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Olympian Ariana Kukors Is Suing USA Swimming For Not Protecting Her Against Her Coach's Alleged Abuse

Ariana Kukors came forward in February with a first-person essay detailing the sexual abuse she says she endured starting at age 16.

Last updated on May 21, 2018, at 4:21 p.m. ET

Posted on May 21, 2018, at 3:16 p.m. ET

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Former USA Swimming Olympian Ariana Kukors filed a civil lawsuit against the sport's governing body, saying officials failed to protect her from her former coach's abusive behavior.

Earlier this year Kukors came forward alleging her former coach, Sean Hutchison, sexually abused her starting when she was 16 years old. He allegedly emotionally and verbally abused Kukors, including calling her selfish for choosing to compete in the London Olympics — where she placed fifth in the 200-meter individual medley.

The lawsuit, filed Monday in Orange County Superior Court, alleges USA Swimming officials covered up Hutchinson's alleged sexual abuse and manipulated his background check to protect him from abuse accusations.

"I hope today's filing will motivate them to make sex abuse prevention a priority rather than an image problem to be swept aside as quickly and quietly as possible," Kukors said in a press conference Monday. "Not all athletes will become Olympians, but all athletes deserve to feel safe on a pool deck."

USA Swimming issued a statement Monday saying it respects Kukors's bravery in sharing her story.

"We have been in regular contact with her legal team over the last several months and will continue to work with them and Ariana through this process," Isabelle McLemore, senior director of communications for USA Swimming, said in a statement. "No further information will be provided at this time, given the pending litigation."

Hutchison, who is also named as a defendant in the case, did not immediately respond to a request for comment, but in February disputed Kukors's allegations, saying he never abused the athlete or did anything that was not consensual.

“I absolutely deny having any sexual or romantic relationship with her before she was old enough to legally make those decisions for herself. Prior to that time, I did nothing to ‘groom’ her," Hutchison said in a statement sent by his lawyer, Brad Meryhew.

Kukors, the 2009 world champion in the 200-meter individual medley, alleges that Hutchison began grooming her when she was 13 years old and training at King Aquatic Club in Washington state. King Aquatic, also listed as a defendant in the complaint, did not immediately respond to a request for comment.

When she turned 15 years old, Kukors got a cellphone and began texting with Hutchison.

"He made me feel special; the chosen one in some ways, both in and out of the water," she said in her February essay. "And I was swimming better than ever."

When she was 16 years old and Hutchison was 34, the two talked all the time, she said, constantly texting. He had her sit on his lap when they were alone. He began kissing her in elevators and touching her over her clothes. He once made a paper ring and put it on her finger, telling her he wanted to spend his life with her.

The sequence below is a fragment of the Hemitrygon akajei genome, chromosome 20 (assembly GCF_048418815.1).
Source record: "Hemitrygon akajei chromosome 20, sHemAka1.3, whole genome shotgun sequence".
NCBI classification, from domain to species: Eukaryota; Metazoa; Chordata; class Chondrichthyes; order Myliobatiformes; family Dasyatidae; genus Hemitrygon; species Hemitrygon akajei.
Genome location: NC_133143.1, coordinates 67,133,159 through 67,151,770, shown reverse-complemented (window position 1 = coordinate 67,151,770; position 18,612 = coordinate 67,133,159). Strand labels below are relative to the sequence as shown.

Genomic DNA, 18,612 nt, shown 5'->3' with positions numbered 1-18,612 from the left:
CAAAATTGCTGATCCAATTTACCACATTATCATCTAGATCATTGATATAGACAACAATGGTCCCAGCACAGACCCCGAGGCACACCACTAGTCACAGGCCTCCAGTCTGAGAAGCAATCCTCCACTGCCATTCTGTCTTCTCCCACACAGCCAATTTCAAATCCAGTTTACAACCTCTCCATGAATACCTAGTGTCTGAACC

That same year, she said, Hutchison would sit in the women's locker room and watch her shower. He told her he loved her.

By the time Kukors was a senior in high school she said Hutchison's sexual pressure was becoming even more frequent.

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"We did 'everything but,'" she wrote. "He was saving that until I was 18."

In 2010, the Washington Post ran an article about Hutchison having an inappropriate relationship with a swimmer. Shortly after the article's release, Hutchison resigned his position as a US Olympic swimming coach.

USA Swimming in a February statement acknowledged the organization conducted an investigation into the possible relationship, but that Kukors "unequivocally denied the existence of a romantic or sexual relationship."

Kukors previously said the extent of the investigation was a minutes-long phone call in which she was asked 19 questions. She was scared, so she lied, she said.

In Monday's lawsuit, Kukors alleges that the investigator had no specialized training in childhood sexual abuse and "was woefully unqualified to conduct any kind of investigation into allegations of suspected molestation."

According to the lawsuit, the investigator — who has resigned from USA Swimming — had a prior intimate relationship with Hutchison.

The investigator's "prior close physical and sexual relationship with Hutchison rendered her biased and completely unable to conduct any semblance of an objective inquiry against her ex-lover," the lawsuit reads.

On Monday, Kukors and her lawyers argued that USA Swimming officials failed to protect her when she was a minor despite having knowledge she was involved in a sexual relationship with Hutchison.

"Organizations like USA Swimming have long been in a position to deter, detect, and discipline sexual abuse and have done little or nothing to do such in an effort to protect their public image," Kukors said Monday. "By doing nothing, it enabled Sean to abuse me for a decade. During that decade, he stole many things from me, including my swimming career, my college experience, friendships, my virginity, and ultimately my Olympic dream."

Read the full lawsuit here:


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